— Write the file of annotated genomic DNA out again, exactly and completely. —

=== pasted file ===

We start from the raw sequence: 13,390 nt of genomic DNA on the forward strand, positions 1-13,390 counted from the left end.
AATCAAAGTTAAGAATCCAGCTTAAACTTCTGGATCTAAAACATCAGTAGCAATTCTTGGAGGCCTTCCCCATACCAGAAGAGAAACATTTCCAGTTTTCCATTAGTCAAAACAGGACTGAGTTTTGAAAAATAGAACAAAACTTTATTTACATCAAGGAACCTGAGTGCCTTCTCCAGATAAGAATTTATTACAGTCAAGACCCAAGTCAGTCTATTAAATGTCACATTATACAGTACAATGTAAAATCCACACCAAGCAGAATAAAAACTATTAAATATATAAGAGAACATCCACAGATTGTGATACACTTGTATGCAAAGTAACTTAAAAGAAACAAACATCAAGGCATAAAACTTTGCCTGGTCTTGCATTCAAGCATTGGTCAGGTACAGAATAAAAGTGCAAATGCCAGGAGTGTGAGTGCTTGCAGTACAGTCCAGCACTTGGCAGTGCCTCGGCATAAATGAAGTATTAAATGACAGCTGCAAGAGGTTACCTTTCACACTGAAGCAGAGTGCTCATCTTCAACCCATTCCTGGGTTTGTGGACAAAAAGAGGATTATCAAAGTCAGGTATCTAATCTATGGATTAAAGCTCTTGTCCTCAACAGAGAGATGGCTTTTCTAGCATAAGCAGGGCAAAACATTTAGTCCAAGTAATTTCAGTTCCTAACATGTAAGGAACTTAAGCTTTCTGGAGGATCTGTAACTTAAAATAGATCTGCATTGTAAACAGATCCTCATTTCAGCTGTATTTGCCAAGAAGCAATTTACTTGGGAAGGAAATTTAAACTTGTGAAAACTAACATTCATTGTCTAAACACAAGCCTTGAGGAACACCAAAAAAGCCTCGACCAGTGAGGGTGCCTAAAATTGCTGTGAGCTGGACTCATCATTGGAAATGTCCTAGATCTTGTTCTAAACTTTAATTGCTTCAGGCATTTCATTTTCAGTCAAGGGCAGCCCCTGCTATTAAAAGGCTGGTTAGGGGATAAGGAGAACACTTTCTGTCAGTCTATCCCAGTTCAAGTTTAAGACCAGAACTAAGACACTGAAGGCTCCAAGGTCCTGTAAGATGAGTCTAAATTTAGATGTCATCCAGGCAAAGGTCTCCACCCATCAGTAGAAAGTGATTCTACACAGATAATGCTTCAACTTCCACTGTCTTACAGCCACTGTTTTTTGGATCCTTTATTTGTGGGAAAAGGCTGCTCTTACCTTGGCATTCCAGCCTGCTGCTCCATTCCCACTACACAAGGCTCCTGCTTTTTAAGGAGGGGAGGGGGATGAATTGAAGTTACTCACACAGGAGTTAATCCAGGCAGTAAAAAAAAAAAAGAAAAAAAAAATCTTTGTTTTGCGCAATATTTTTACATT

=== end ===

We start from the raw sequence: 13,390 nt of genomic DNA on the forward strand, positions 1-13,390 counted from the left end.
AATCAAAGTTAAGAATCCAGCTTAAACTTCTGGATCTAAAACATCAGTAGCAATTCTTGGAGGCCTTCCCCATACCAGAAGAGAAACATTTCCAGTTTTCCATTAGTCAAAACAGGACTGAGTTTTGAAAAATAGAACAAAACTTTATTTACATCAAGGAACCTGAGTGCCTTCTCCAGATAAGAATTTATTACAGTCAAGACCCAAGTCAGTCTATTAAATGTCACATTATACAGTACAATGTAAAATCCACACCAAGCAGAATAAAAACTATTAAATATATAAGAGAACATCCACAGATTGTGATACACTTGTATGCAAAGTAACTTAAAAGAAACAAACATCAAGGCATAAAACTTTGCCTGGTCTTGCATTCAAGCATTGGTCAGGTACAGAATAAAAGTGCAAATGCCAGGAGTGTGAGTGCTTGCAGTACAGTCCAGCACTTGGCAGTGCCTCGGCATAAATGAAGTATTAAATGACAGCTGCAAGAGGTTACCTTTCACACTGAAGCAGAGTGCTCATCTTCAACCCATTCCTGGGTTTGTGGACAAAAAGAGGATTATCAAAGTCAGGTATCTAATCTATGGATTAAAGCTCTTGTCCTCAACAGAGAGATGGCTTTTCTAGCATAAGCAGGGCAAAACATTTAGTCCAAGTAATTTCAGTTCCTAACATGTAAGGAACTTAAGCTTTCTGGAGGATCTGTAACTTAAAATAGATCTGCATTGTAAACAGATCCTCATTTCAGCTGTATTTGCCAAGAAGCAATTTACTTGGGAAGGAAATTTAAACTTGTGAAAACTAACATTCATTGTCTAAACACAAGCCTTGAGGAACACCAAAAAAGCCTCGACCAGTGAGGGTGCCTAAAATTGCTGTGAGCTGGACTCATCATTGGAAATGTCCTAGATCTTGTTCTAAACTTTAATTGCTTCAGGCATTTCATTTTCAGTCAAGGGCAGCCCCTGCTATTAAAAGGCTGGTTAGGGGATAAGGAGAACACTTTCTGTCAGTCTATCCCAGTTCAAGTTTAAGACCAGAACTAAGACACTGAAGGCTCCAAGGTCCTGTAAGATGAGTCTAAATTTAGATGTCATCCAGGCAAAGGTCTCCACCCATCAGTAGAAAGTGATTCTACACAGATAATGCTTCAACTTCCACTGTCTTACAGCCACTGTTTTTTGGATCCTTTATTTGTGGGAAAAGGCTGCTCTTACCTTGGCATTCCAGCCTGCTGCTCCATTCCCACTACACAAGGCTCCTGCTTTTTAAGGAGGGGAGGGGGATGAATTGAAGTTACTCACACAGGAGTTAATCCAGGCAGTAAAAAAAAAAAAGAAAAAAAAAATCTTTGTTTTGCGCAATATTTTTACATT